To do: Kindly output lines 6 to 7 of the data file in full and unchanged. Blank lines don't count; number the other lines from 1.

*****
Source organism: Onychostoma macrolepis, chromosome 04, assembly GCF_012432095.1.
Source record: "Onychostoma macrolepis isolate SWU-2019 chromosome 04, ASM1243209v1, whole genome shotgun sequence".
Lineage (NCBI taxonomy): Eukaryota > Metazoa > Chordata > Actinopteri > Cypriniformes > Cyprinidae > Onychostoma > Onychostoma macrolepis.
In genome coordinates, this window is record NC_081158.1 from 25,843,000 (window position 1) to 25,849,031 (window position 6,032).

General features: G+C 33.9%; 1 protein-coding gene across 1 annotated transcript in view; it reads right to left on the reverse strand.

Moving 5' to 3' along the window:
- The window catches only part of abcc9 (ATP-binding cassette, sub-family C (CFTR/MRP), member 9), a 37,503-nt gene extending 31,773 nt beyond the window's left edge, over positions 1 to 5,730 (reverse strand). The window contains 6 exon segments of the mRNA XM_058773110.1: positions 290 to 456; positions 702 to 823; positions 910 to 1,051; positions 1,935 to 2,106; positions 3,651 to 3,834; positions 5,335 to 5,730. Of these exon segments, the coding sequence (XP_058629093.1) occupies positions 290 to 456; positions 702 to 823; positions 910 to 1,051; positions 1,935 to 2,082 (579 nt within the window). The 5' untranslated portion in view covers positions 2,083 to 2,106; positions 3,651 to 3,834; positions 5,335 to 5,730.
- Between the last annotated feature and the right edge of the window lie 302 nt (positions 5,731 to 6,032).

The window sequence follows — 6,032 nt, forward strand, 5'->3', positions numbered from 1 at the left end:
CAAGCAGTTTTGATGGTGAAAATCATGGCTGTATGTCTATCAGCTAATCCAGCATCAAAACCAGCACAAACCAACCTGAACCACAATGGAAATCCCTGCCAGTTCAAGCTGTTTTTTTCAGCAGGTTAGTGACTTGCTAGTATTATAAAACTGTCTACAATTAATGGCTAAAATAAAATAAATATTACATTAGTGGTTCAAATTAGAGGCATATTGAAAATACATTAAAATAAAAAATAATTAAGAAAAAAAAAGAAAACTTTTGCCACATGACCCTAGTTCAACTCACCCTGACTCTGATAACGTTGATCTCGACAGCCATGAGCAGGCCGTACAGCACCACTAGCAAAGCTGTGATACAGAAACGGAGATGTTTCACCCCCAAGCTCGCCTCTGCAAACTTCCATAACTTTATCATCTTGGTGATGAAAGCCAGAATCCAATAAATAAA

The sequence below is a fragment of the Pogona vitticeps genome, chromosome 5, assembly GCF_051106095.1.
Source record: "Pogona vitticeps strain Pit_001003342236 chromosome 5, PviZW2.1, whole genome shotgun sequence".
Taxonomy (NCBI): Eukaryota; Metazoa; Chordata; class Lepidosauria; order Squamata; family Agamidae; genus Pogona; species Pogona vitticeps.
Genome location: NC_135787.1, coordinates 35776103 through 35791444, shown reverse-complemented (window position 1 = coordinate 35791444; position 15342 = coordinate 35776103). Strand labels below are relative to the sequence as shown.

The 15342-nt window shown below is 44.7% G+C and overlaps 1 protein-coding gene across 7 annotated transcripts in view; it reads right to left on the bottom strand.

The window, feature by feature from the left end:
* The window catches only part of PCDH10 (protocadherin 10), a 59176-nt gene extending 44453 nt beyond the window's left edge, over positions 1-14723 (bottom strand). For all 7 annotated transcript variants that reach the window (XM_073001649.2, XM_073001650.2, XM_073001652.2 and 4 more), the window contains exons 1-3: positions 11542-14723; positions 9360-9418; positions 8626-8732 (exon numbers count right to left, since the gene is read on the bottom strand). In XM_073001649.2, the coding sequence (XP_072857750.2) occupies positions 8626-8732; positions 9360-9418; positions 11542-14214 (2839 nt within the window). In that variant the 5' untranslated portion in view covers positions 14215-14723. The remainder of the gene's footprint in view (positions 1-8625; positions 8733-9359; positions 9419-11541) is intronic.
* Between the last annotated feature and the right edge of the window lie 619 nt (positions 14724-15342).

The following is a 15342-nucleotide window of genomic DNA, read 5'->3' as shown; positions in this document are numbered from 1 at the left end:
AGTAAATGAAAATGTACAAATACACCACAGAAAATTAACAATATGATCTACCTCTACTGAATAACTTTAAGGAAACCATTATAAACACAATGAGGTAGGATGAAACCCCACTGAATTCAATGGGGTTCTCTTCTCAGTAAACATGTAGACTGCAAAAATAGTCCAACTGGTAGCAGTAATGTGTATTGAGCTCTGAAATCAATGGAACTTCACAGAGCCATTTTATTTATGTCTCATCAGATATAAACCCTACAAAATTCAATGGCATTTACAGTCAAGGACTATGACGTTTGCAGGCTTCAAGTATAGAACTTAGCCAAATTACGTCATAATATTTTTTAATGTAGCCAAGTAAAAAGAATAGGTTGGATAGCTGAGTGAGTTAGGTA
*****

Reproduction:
Moving 5' to 3' along the window:
- The window catches only part of abcc9 (ATP-binding cassette, sub-family C (CFTR/MRP), member 9), a 37,503-nt gene extending 31,773 nt beyond the window's left edge, over positions 1 to 5,730 (reverse strand). The window contains 6 exon segments of the mRNA XM_058773110.1: positions 290 to 456; positions 702 to 823; positions 910 to 1,051; positions 1,935 to 2,106; positions 3,651 to 3,834; positions 5,335 to 5,730. Of these exon segments, the coding sequence (XP_058629093.1) occupies positions 290 to 456; positions 702 to 823; positions 910 to 1,051; positions 1,935 to 2,082 (579 nt within the window). The 5' untranslated portion in view covers positions 2,083 to 2,106; positions 3,651 to 3,834; positions 5,335 to 5,730.